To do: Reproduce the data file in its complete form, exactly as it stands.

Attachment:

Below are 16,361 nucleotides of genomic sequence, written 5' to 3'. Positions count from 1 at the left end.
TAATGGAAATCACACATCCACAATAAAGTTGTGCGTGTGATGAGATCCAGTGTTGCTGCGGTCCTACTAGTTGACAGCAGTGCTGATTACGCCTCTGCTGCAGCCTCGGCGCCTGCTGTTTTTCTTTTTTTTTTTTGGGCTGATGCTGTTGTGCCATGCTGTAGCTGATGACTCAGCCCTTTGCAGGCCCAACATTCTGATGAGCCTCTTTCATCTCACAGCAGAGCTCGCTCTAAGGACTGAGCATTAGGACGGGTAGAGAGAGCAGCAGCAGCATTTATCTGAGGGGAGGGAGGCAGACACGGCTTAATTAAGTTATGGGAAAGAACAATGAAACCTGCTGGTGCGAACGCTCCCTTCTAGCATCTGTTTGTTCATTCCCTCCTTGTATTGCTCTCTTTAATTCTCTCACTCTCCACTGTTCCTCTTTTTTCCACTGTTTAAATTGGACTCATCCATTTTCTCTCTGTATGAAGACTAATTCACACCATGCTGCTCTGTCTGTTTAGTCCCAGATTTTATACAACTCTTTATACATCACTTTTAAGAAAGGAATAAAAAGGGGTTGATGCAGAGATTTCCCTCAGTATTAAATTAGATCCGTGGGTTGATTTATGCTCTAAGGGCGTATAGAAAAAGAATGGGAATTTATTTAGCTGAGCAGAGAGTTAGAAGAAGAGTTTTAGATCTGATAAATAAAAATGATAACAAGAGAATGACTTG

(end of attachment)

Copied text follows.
Below are 16,361 nucleotides of genomic sequence, written 5' to 3'. Positions count from 1 at the left end.
TAATGGAAATCACACATCCACAATAAAGTTGTGCGTGTGATGAGATCCAGTGTTGCTGCGGTCCTACTAGTTGACAGCAGTGCTGATTACGCCTCTGCTGCAGCCTCGGCGCCTGCTGTTTTTCTTTTTTTTTTTTGGGCTGATGCTGTTGTGCCATGCTGTAGCTGATGACTCAGCCCTTTGCAGGCCCAACATTCTGATGAGCCTCTTTCATCTCACAGCAGAGCTCGCTCTAAGGACTGAGCATTAGGACGGGTAGAGAGAGCAGCAGCAGCATTTATCTGAGGGGAGGGAGGCAGACACGGCTTAATTAAGTTATGGGAAAGAACAATGAAACCTGCTGGTGCGAACGCTCCCTTCTAGCATCTGTTTGTTCATTCCCTCCTTGTATTGCTCTCTTTAATTCTCTCACTCTCCACTGTTCCTCTTTTTTCCACTGTTTAAATTGGACTCATCCATTTTCTCTCTGTATGAAGACTAATTCACACCATGCTGCTCTGTCTGTTTAGTCCCAGATTTTATACAACTCTTTATACATCACTTTTAAGAAAGGAATAAAAAGGGGTTGATGCAGAGATTTCCCTCAGTATTAAATTAGATCCGTGGGTTGATTTATGCTCTAAGGGCGTATAGAAAAAGAATGGGAATTTATTTAGCTGAGCAGAGAGTTAGAAGAAGAGTTTTAGATCTGATAAATAAAAATGATAACAAGAGAATGACTTG